New online IP marketplace will foster collaboration

May 5, 2020
Vir and Alnylam have chosen their top pick for a COVID-19 therapeutic candidate, and they’re getting ready to start clinical trials. This is yet another great example of the industry’s unprecedented level of collaboration. Today, we've got news on a new IP platform…
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Vir and Alnylam have chosen their top pick for a COVID-19 therapeutic candidate, and they’re getting ready to start clinical trials. This is yet another great example of the industry’s unprecedented level of collaboration.

Today, we've got news on a new IP platform that will facilitate this kind of collaboration, as well as how biotech can help ensure the sustainability of the world’s food supply, pandemic or not, in 770 words, just under 4 minutes.

New online IP marketplace will foster collaboration

By now you know we love partnerships—so we’re pretty excited about the U.S. government’s new online IP marketplace, which will facilitate the sharing of patent information and greater collaboration across industries as we race to beat COVID-19.

The U.S. Patent & Trademark Office (USPTO) launched Patents 4 Partnerships, a new IP Marketplace Platform “that brings together those who have technologies and want to make them available for licensing and those who have an interest in and the ability to commercialize the technologies.”

It’s a centralized, searchable, and easily accessible place to list U.S. patents and patent application publications as well as a database of available technologies, says USPTO

And it’s focusing first on COVID-19, listing technologies related to the prevention, diagnosis, and treatment of the coronavirus.

Tom’s Take: Researchers are working together like never before, sharing knowledge and resources to accelerate R&D solutions. And all of this collaboration is possible because of the strong intellectual property system we have in place today, not in spite of it. To advance the discovery of life-saving medicines, the biopharmaceutical industry is committed to robust collaboration both across the industry and with public and nonprofit partners. This new online platform will help us achieve our shared goal of eradicating COVID-19 as quickly as possible. Tom DiLenge, President of BIO’s Advocacy, Law & Public Policy Division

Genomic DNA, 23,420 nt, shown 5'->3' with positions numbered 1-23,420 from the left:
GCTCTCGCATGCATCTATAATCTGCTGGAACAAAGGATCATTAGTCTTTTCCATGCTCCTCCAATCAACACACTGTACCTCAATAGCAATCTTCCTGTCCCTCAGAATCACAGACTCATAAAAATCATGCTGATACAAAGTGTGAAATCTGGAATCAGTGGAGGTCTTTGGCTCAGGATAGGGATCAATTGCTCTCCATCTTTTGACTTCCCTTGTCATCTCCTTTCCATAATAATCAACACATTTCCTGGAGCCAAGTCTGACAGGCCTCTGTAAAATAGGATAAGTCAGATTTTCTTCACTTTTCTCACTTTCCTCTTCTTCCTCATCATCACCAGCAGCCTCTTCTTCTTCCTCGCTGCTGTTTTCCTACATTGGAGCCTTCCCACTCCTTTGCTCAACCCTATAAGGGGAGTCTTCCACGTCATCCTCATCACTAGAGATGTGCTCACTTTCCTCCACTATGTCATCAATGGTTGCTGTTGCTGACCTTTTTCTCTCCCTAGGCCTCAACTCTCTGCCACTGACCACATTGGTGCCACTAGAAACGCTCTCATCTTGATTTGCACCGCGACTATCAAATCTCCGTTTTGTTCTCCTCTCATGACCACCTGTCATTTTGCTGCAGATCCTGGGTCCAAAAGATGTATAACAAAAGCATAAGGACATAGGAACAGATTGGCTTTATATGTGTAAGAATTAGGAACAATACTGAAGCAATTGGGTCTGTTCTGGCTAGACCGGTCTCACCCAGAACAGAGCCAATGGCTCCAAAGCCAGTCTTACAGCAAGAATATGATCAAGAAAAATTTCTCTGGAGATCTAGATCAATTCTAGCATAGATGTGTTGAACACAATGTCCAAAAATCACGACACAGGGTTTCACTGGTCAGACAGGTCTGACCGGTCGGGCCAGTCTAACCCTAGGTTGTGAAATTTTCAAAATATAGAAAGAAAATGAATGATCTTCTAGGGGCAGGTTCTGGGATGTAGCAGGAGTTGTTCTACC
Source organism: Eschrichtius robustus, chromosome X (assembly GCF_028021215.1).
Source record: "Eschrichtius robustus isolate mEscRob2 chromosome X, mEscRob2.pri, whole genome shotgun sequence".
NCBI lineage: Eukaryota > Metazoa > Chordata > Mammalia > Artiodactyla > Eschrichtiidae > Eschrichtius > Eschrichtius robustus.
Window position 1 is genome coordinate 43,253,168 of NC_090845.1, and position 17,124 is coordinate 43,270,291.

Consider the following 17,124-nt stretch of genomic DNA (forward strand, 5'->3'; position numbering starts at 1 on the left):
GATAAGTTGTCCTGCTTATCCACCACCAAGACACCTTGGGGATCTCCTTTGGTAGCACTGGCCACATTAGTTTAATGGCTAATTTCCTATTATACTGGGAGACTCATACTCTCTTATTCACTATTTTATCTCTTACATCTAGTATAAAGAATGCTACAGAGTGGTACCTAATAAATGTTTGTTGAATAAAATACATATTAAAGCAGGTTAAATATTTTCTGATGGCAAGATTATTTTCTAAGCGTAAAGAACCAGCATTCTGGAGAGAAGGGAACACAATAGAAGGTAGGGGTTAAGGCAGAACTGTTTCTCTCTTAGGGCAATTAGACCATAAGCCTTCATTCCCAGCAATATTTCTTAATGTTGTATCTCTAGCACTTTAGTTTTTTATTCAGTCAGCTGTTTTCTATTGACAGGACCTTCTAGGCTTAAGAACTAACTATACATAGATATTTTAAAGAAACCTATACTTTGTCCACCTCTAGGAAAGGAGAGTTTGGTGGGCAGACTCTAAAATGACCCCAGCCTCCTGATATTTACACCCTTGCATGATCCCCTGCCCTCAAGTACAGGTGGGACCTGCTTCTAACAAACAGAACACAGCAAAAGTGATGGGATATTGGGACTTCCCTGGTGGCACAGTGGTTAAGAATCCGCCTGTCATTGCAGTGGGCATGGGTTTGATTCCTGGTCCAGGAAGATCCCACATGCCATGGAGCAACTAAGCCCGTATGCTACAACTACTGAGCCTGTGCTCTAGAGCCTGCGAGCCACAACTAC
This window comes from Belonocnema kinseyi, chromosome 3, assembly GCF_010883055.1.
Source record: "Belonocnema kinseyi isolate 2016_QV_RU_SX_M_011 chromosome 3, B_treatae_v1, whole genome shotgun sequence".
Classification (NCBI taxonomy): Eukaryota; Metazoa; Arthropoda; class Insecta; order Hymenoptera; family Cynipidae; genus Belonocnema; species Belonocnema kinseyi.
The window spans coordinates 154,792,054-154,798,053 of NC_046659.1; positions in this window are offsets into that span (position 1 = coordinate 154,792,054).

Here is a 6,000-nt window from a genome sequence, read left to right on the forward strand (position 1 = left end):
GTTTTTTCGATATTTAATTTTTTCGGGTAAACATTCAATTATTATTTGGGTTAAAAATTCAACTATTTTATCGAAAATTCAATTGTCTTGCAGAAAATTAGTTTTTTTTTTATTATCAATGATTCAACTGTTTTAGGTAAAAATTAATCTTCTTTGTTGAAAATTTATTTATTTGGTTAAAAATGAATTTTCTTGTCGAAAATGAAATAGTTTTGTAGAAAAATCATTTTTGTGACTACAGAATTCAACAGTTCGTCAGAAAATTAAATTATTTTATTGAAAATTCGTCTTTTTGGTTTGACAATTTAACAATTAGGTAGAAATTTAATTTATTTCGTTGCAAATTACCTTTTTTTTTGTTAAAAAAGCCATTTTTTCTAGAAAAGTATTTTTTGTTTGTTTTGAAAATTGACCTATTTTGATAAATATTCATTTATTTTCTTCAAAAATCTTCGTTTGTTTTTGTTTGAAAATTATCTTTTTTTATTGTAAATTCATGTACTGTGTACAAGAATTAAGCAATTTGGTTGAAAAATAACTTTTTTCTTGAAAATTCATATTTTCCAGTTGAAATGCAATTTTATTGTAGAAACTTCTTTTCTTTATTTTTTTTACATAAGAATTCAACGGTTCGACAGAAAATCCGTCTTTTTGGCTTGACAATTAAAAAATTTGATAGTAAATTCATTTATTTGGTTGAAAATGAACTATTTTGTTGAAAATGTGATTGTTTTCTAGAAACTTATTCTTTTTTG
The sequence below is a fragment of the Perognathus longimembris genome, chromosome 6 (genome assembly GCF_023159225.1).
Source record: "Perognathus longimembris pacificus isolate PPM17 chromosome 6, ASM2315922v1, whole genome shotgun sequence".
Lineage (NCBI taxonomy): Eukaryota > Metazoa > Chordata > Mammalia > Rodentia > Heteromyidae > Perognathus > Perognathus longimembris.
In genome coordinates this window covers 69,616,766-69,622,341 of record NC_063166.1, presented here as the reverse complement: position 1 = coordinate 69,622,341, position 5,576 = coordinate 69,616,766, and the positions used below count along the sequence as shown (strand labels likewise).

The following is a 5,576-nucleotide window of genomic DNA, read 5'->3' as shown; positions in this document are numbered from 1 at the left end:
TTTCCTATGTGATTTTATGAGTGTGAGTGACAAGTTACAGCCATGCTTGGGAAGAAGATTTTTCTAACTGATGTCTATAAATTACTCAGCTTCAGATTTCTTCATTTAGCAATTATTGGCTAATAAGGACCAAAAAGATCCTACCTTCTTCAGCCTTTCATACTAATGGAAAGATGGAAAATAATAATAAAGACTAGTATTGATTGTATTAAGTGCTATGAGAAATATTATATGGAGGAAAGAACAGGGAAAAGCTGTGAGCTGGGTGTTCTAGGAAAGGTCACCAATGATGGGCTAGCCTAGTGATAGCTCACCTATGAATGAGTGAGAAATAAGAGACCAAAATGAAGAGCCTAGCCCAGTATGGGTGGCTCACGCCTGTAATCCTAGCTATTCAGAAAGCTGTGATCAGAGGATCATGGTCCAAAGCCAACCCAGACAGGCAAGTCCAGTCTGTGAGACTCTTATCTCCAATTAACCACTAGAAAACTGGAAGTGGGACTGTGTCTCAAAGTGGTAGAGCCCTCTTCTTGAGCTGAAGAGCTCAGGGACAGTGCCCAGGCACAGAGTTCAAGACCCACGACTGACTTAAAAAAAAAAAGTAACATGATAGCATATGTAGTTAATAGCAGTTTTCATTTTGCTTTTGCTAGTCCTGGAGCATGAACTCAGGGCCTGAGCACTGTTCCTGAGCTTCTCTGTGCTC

More on why IP is so important right now:

 

More Health Care News: 

Axios: Antibiotic pipeline in peril from coronavirus and incentives system
“This pandemic may be caused by a virus, but desperate measures to save patients often include overprescribing antibiotics, which is raising concerns about furthering antibiotic resistance.” 

Reuters: Vir, Alnylam plan human trials by year-end for potential COVID-19 therapy
“The companies’ therapy candidate, VIR-2703, takes a new approach to potentially treating the virus by using RNA interference (RNAi) technology that targets and silences specific genetic material, blocking the production of deadly proteins that cause diseases.” 

The Wall Street Journal: FDA sets standards for coronavirus antibody tests in crackdown on fraud
“Now, the FDA will require test companies to submit an application for emergency-use authorization and require them to meet standards for accuracy.”

 
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How biotech can ensure there’s plenty of nutritious foodpandemic or not

The coronavirus is hitting food supply chains in the United States and around the world, but this is yet another area where biotech can help—if policy allows it.

We know the pandemic is having an impact on food supply chains in the United States, causing an overabundance of some crops at farms, long lines, and runs on essentials in grocery stores, and infected workers and shut downs at meat packing plants.

And experts say it will hit Europe, too, increasing the number of Europeans at risk of going hungry and leading to worse nutrition, especially for vulnerable populations and struggling nations, reports POLITICO Pro (subscription only)

Globally, the UN World Food Program says the pandemic could nearly double the number of people suffering from acute hunger. (H/T POLITICO Pro

Biotech can help, by making crops more resilient, plentiful, nutritious, and delicious—but these innovations face overly burdensome regulatory hurdles and a mountain of misinformation, especially in the United States and Europe.

This is why, pandemic or not, we continue to educate policymakers and the public on these innovations, ensuring they understand that they are healthy, sustainable, and most of all, can play a key role during a crisis.

We’re also making sure we have the equipment to keep workers employed and supply chains moving. We’ve called on the government to prioritize essential workers for COVID-19 testing, and many biotech companies are shifting manufacturing to provide vital PPE.

Read more about how biotech can help our food.

 

More Agriculture & Environment News:

POLITICO: 5 things to watch in US-UK trade talks
Expect agriculture to be a sticking point, as Washington is “pushing to reduce restrictions on chemically rinsed chicken, genetically modified crops and hormone-treated beef.”

 
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President Trump’s Tuesday: Heading to Phoenix, Arizona, to visit the Honeywell medical device manufacturing and mask assembly facilities. Meanwhile, the United States and United Kingdom will launch trade talks today via video conference. 

What’s Happening on Capitol Hill: Although the Senate’s back in Washington, many Senators say it’s “weird” and anxiety-inducing, reports POLITICO.

 
 
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